The person I am inquiring for is my brother-in-law. He had a stroke last year and is doing well, but wants to know if it is OK. Is it safe for someone with high blood pressure to go into a hot tub?
Your brother-in-law needs to ask his doctor about this and any other activities that may be restricted. Chances are, hot tubs will be allowed. But on the off chance that they are contraindicated in your brother-in-law’s case, a mistake could be fatal. Urge him to follow the better-safe-than-sorry rule and give his doctor a call.
There are so many possible variables that might influence whether or not he should take a dip in the hot tub. These include age, co-existing conditions such as heart disease, effects of his stroke, what medications he is taking, whether his high blood pressure is controlled, his fitness level, temperature of the water, length of time spent in the hot tub, alcohol consumption and more.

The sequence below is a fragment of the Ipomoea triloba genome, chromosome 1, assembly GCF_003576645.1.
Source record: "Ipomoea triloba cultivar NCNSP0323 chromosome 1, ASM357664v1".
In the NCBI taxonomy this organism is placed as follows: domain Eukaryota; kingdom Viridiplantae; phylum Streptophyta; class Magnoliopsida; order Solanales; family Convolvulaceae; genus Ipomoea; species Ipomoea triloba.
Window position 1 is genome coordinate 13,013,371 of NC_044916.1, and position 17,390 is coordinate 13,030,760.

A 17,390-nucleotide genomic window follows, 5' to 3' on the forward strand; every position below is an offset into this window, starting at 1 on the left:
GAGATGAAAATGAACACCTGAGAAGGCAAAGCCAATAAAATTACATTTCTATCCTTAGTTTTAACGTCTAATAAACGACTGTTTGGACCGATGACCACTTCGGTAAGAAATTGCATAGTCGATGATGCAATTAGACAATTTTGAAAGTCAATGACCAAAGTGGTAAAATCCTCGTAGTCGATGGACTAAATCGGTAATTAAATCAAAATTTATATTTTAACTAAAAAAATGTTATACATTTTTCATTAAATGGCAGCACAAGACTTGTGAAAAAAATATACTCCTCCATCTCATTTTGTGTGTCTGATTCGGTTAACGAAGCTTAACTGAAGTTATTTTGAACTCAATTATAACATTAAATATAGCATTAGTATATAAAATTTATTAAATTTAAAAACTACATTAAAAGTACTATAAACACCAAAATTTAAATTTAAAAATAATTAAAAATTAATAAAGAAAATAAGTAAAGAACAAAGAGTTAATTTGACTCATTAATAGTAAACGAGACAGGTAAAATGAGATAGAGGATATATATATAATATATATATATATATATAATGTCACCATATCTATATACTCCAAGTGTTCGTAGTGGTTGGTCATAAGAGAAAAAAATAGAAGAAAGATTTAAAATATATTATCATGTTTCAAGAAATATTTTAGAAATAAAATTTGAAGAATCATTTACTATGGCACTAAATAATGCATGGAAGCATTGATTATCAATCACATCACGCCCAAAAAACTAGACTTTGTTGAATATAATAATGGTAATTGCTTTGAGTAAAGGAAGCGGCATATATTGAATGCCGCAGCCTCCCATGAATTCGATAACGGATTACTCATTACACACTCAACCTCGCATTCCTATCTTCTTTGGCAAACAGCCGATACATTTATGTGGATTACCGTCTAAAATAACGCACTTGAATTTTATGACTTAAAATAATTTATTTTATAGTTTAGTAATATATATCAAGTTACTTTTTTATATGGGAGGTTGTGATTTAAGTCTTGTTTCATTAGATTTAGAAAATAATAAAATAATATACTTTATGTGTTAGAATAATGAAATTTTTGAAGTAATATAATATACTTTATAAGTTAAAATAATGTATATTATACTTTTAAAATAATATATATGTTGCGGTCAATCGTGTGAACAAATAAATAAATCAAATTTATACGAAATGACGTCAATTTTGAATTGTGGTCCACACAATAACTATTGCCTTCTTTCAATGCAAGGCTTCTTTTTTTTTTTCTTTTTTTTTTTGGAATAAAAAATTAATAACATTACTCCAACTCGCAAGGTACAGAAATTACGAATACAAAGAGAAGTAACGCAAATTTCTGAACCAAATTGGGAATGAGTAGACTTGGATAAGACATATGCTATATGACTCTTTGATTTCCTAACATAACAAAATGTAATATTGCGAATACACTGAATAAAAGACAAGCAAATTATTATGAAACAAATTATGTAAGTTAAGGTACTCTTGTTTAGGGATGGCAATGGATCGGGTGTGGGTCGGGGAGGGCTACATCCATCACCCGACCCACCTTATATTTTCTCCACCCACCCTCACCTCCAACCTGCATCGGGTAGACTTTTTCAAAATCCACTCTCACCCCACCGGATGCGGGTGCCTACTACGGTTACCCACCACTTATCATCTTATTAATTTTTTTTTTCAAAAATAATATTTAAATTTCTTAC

The American Heart Association says, “Patients with high blood pressure (hypertension) who have no symptoms should tolerate saunas well.” But the organization adds the proviso that people who have chest pain or shortness of breath during moderate exercise should avoid hot tubs and saunas.
Some health experts say that older people with hypertension would be best advised to skip hot tubs completely. Others say that most can enjoy a hot soak safely as long as they limit their time to about 15 minutes and the water temperature to no hotter than about 104 degrees. In theory, the hot water dilates the blood vessels and lowers blood pressure. But when the blood pressure is not well controlled, a hot tub might cause sharp fluctuations.